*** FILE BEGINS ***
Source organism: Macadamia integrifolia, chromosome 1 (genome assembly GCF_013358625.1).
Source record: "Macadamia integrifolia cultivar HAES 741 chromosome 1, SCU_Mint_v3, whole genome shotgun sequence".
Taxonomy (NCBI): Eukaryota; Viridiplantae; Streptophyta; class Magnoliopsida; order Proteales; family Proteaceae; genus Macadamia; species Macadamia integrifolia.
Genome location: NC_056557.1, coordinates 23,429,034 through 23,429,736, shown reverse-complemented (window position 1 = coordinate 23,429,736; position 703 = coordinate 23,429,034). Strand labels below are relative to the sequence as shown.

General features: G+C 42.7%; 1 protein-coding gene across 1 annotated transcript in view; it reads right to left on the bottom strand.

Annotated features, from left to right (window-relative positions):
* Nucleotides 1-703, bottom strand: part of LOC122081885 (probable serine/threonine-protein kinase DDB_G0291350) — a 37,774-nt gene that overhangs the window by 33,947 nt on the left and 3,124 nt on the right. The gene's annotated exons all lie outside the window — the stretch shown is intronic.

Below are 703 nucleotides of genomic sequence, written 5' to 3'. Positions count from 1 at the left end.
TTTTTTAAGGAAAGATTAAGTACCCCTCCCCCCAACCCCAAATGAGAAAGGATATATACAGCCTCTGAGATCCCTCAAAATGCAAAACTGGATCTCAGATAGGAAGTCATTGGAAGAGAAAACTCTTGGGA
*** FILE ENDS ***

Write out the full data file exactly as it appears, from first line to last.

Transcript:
Source organism: Macadamia integrifolia, chromosome 1 (genome assembly GCF_013358625.1).
Source record: "Macadamia integrifolia cultivar HAES 741 chromosome 1, SCU_Mint_v3, whole genome shotgun sequence".
Taxonomy (NCBI): Eukaryota; Viridiplantae; Streptophyta; class Magnoliopsida; order Proteales; family Proteaceae; genus Macadamia; species Macadamia integrifolia.
Genome location: NC_056557.1, coordinates 23,429,034 through 23,429,736, shown reverse-complemented (window position 1 = coordinate 23,429,736; position 703 = coordinate 23,429,034). Strand labels below are relative to the sequence as shown.

General features: G+C 42.7%; 1 protein-coding gene across 1 annotated transcript in view; it reads right to left on the bottom strand.

Annotated features, from left to right (window-relative positions):
* Nucleotides 1-703, bottom strand: part of LOC122081885 (probable serine/threonine-protein kinase DDB_G0291350) — a 37,774-nt gene that overhangs the window by 33,947 nt on the left and 3,124 nt on the right. The gene's annotated exons all lie outside the window — the stretch shown is intronic.

Below are 703 nucleotides of genomic sequence, written 5' to 3'. Positions count from 1 at the left end.
TTTTTTAAGGAAAGATTAAGTACCCCTCCCCCCAACCCCAAATGAGAAAGGATATATACAGCCTCTGAGATCCCTCAAAATGCAAAACTGGATCTCAGATAGGAAGTCATTGGAAGAGAAAACTCTTGGGA